Purpose: To identify factors associated with receipt of physician advice on diet and exercise, including patient sociodemographic characteristics, health-related needs, and health care access, using Andersen's model of health care utilization.
Design: A cross-sectional analysis was performed using data from the 2000 National Health Interview Survey (NHIS).
Setting: NHIS data were collected through personal household interviews by Census interviewers. The overall response rate for the 2000 NHIS adult sample was 82.6%.
Subjects: Subjects were a representative sample of the American civilian, noninstitutionalized population aged 18 and older. After eliminating missing data and respondents who reported they did not see a doctor in the past 12 months, sample sizes for physician advice on diet and exercise were n = 26,255 and n = 26,158, respectively.
Measures: Using the 2000 NHIS, the prevalence of receipt of physician advice on diet and exercise was assessed. Multiple logistic regression analyses were performed to examine the associations between receipt of physician advice on diet and exercise and potential predictors, adjusting for all covariates.
Results: By self-report, 21.3% and 24.5% of respondents received physician advice on diet and exercise, respectively. Being middle-aged (adjusted odds ratio [AOR] = 1.14, 95% confidence interval [CI], 1.0-1.29 for diet; AOR = 1.55, 95% CI = 1.33-1.79 for exercise) and having a baccalaureate degree or higher (AOR = 1.78, 95% CI = 1.52-2.08 for diet; AOR = 1.75, 95% CI = 1.47-2.07) were associated with a higher likelihood of receiving physician advice on diet and exercise. African-Americans (AOR = .78, 95% CI = .67-.92) and foreign-born immigrants (AOR = .57, 95% CI = .38-.86) were less likely to receive physician advice on exercise. The prevalence of physician advice was higher for persons who chose hospital outpatient departments as a usual source for care (AOR = 2.36, 95% CI = 1.66-3.36 for diet; AOR = 2.39, 95% CI = 1.68-3.4 for exercise) than for adults with other types of usual care sites. Poorer self-rated health status (AOR = 5.2, 95% CI = 4.12-6.57 for diet; AOR = 2.63, 95% CI = 2.04-3.38 for exercise) and obesity (AOR = 2.32, 95% CI = 2.02-2.66 for diet; AOR = 3.01, 95% CI = 2.46-3.69 for exercise) was positively associated with the likelihood of receiving physician advice on diet and exercise.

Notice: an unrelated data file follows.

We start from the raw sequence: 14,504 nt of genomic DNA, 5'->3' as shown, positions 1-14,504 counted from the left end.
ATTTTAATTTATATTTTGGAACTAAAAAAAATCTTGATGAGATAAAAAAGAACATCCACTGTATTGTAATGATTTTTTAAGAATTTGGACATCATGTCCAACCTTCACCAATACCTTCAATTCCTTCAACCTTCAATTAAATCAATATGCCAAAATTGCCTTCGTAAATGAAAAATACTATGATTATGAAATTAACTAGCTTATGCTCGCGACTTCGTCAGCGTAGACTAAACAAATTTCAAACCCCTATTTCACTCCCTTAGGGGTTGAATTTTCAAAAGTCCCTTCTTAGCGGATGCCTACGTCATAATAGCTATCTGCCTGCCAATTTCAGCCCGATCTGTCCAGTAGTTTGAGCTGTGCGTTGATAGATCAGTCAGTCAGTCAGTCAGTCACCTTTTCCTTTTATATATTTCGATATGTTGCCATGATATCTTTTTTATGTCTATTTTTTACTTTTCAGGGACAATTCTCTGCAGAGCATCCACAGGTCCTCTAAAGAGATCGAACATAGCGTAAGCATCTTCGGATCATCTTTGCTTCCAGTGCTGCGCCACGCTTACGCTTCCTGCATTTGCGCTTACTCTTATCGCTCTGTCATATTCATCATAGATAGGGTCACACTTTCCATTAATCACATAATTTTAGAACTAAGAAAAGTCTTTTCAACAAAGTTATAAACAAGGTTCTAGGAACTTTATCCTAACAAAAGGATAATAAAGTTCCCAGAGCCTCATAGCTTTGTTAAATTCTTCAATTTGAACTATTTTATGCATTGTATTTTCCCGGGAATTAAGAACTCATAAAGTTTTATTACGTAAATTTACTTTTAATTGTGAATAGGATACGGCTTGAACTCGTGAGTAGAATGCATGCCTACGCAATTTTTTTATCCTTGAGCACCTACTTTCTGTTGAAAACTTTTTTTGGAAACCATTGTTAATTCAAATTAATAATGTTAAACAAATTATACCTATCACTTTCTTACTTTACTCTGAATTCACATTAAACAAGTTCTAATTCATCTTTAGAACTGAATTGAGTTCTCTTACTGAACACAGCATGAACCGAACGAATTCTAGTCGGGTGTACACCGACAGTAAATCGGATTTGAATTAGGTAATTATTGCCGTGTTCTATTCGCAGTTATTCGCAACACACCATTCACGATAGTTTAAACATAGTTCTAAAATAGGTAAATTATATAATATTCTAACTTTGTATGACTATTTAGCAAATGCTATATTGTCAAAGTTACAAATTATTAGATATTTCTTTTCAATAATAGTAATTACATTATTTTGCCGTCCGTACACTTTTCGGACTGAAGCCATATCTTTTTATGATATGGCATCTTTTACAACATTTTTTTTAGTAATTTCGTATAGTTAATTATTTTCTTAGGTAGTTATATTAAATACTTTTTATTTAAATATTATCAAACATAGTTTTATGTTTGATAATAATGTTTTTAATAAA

Conclusions: Effective strategies to increase receipt of physician advice should include efforts to improve access to regular source of care and patient-physician communication. Sociodemographic factors remain independent and important predictors of who obtains such advice.